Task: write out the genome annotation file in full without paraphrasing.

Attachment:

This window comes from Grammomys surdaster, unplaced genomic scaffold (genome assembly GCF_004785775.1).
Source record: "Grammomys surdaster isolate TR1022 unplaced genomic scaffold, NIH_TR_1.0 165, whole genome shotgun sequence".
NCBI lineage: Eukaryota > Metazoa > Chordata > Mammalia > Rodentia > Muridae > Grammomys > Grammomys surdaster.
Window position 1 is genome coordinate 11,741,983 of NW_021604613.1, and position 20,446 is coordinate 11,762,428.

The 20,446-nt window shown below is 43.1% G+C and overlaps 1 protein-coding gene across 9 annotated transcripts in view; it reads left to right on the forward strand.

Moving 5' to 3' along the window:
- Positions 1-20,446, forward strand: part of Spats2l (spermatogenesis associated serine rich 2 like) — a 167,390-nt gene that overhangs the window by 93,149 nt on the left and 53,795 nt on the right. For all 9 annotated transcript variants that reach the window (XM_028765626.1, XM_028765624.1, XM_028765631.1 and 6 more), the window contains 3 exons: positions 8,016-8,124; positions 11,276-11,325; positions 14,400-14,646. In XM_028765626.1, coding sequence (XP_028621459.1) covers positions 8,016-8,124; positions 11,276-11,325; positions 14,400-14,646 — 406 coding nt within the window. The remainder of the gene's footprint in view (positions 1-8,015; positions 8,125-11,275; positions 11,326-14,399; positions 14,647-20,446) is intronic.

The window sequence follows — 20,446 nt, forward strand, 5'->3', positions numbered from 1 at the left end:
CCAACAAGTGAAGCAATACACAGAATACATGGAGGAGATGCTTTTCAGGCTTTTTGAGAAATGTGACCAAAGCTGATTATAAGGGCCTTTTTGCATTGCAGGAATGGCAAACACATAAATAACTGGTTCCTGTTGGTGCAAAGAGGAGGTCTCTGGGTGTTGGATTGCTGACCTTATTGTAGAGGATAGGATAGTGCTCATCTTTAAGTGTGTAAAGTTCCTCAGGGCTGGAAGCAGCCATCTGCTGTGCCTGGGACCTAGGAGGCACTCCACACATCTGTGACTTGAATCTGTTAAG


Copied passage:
This window comes from Grammomys surdaster, unplaced genomic scaffold (genome assembly GCF_004785775.1).
Source record: "Grammomys surdaster isolate TR1022 unplaced genomic scaffold, NIH_TR_1.0 165, whole genome shotgun sequence".
NCBI lineage: Eukaryota > Metazoa > Chordata > Mammalia > Rodentia > Muridae > Grammomys > Grammomys surdaster.
Window position 1 is genome coordinate 11,741,983 of NW_021604613.1, and position 20,446 is coordinate 11,762,428.

The 20,446-nt window shown below is 43.1% G+C and overlaps 1 protein-coding gene across 9 annotated transcripts in view; it reads left to right on the forward strand.

Moving 5' to 3' along the window:
- Positions 1-20,446, forward strand: part of Spats2l (spermatogenesis associated serine rich 2 like) — a 167,390-nt gene that overhangs the window by 93,149 nt on the left and 53,795 nt on the right. For all 9 annotated transcript variants that reach the window (XM_028765626.1, XM_028765624.1, XM_028765631.1 and 6 more), the window contains 3 exons: positions 8,016-8,124; positions 11,276-11,325; positions 14,400-14,646. In XM_028765626.1, coding sequence (XP_028621459.1) covers positions 8,016-8,124; positions 11,276-11,325; positions 14,400-14,646 — 406 coding nt within the window. The remainder of the gene's footprint in view (positions 1-8,015; positions 8,125-11,275; positions 11,326-14,399; positions 14,647-20,446) is intronic.

The window sequence follows — 20,446 nt, forward strand, 5'->3', positions numbered from 1 at the left end:
CCAACAAGTGAAGCAATACACAGAATACATGGAGGAGATGCTTTTCAGGCTTTTTGAGAAATGTGACCAAAGCTGATTATAAGGGCCTTTTTGCATTGCAGGAATGGCAAACACATAAATAACTGGTTCCTGTTGGTGCAAAGAGGAGGTCTCTGGGTGTTGGATTGCTGACCTTATTGTAGAGGATAGGATAGTGCTCATCTTTAAGTGTGTAAAGTTCCTCAGGGCTGGAAGCAGCCATCTGCTGTGCCTGGGACCTAGGAGGCACTCCACACATCTGTGACTTGAATCTGTTAAG